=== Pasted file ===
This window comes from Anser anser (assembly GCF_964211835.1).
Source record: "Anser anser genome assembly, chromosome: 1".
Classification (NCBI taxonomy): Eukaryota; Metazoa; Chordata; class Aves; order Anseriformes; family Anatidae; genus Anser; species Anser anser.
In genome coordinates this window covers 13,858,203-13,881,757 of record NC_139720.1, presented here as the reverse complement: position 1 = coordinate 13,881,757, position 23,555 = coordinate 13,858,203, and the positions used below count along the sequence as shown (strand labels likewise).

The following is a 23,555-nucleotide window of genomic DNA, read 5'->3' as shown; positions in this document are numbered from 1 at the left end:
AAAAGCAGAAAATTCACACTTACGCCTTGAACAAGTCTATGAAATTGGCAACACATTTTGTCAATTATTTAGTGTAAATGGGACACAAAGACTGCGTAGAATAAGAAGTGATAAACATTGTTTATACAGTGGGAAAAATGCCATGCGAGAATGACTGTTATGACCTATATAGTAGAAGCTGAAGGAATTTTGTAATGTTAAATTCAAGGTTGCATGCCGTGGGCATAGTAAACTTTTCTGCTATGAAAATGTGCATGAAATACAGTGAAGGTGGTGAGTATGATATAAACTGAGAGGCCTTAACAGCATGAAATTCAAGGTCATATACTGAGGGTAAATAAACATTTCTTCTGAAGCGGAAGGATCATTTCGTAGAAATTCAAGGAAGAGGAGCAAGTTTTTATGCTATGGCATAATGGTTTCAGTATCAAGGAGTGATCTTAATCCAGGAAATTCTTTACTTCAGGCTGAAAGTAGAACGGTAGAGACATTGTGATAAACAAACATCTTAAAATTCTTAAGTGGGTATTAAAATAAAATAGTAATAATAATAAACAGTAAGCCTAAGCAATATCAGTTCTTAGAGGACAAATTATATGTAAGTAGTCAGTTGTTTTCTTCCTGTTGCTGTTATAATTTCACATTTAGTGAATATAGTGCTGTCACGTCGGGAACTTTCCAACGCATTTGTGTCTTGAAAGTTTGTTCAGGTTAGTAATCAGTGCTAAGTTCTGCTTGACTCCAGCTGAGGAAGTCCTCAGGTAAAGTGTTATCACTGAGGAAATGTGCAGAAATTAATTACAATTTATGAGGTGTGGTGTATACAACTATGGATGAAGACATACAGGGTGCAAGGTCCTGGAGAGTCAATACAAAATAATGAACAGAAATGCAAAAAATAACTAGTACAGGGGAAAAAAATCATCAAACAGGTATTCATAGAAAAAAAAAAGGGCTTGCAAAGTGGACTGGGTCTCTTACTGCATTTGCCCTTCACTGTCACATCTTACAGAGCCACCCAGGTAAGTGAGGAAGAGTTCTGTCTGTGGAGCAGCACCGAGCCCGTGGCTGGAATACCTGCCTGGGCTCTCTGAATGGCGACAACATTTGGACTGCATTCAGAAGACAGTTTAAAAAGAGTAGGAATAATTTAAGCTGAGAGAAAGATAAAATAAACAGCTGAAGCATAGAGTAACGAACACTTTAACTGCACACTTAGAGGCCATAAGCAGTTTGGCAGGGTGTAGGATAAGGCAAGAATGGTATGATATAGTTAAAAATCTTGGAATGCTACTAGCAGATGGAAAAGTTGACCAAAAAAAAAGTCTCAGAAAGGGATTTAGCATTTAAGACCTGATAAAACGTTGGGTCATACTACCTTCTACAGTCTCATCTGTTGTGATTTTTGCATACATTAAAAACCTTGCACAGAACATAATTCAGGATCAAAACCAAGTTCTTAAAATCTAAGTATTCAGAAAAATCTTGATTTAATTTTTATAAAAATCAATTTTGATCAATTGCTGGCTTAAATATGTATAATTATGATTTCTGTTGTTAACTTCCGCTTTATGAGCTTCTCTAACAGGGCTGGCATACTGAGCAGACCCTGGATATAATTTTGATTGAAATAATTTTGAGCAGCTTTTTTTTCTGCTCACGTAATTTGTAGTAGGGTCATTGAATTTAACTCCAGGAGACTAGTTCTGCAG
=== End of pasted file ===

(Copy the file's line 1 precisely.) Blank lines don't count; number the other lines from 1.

This window comes from Anser anser (assembly GCF_964211835.1).